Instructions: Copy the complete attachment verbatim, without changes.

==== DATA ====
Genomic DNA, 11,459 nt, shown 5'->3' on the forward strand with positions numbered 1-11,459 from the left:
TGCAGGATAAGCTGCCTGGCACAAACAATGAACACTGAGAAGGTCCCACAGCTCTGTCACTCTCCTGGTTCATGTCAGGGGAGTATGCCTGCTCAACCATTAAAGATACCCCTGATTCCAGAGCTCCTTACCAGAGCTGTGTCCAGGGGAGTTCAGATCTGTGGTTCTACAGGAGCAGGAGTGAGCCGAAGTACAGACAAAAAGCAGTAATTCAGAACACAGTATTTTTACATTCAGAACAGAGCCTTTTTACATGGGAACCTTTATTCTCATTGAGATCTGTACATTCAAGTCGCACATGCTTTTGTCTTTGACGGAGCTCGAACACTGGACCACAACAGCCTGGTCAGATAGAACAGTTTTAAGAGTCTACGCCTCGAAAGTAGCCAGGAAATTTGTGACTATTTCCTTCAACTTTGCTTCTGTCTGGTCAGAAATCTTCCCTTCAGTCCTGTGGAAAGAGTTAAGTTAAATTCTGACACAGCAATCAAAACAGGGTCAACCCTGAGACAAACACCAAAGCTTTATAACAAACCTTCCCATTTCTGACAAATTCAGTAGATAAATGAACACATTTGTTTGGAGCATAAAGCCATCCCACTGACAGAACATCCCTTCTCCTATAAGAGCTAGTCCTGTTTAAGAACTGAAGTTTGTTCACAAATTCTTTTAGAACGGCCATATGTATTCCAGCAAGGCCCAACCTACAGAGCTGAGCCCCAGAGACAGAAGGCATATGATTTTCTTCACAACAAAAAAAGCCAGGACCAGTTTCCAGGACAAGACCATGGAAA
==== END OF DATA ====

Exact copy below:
Genomic DNA, 11,459 nt, shown 5'->3' on the forward strand with positions numbered 1-11,459 from the left:
TGCAGGATAAGCTGCCTGGCACAAACAATGAACACTGAGAAGGTCCCACAGCTCTGTCACTCTCCTGGTTCATGTCAGGGGAGTATGCCTGCTCAACCATTAAAGATACCCCTGATTCCAGAGCTCCTTACCAGAGCTGTGTCCAGGGGAGTTCAGATCTGTGGTTCTACAGGAGCAGGAGTGAGCCGAAGTACAGACAAAAAGCAGTAATTCAGAACACAGTATTTTTACATTCAGAACAGAGCCTTTTTACATGGGAACCTTTATTCTCATTGAGATCTGTACATTCAAGTCGCACATGCTTTTGTCTTTGACGGAGCTCGAACACTGGACCACAACAGCCTGGTCAGATAGAACAGTTTTAAGAGTCTACGCCTCGAAAGTAGCCAGGAAATTTGTGACTATTTCCTTCAACTTTGCTTCTGTCTGGTCAGAAATCTTCCCTTCAGTCCTGTGGAAAGAGTTAAGTTAAATTCTGACACAGCAATCAAAACAGGGTCAACCCTGAGACAAACACCAAAGCTTTATAACAAACCTTCCCATTTCTGACAAATTCAGTAGATAAATGAACACATTTGTTTGGAGCATAAAGCCATCCCACTGACAGAACATCCCTTCTCCTATAAGAGCTAGTCCTGTTTAAGAACTGAAGTTTGTTCACAAATTCTTTTAGAACGGCCATATGTATTCCAGCAAGGCCCAACCTACAGAGCTGAGCCCCAGAGACAGAAGGCATATGATTTTCTTCACAACAAAAAAAGCCAGGACCAGTTTCCAGGACAAGACCATGGAAA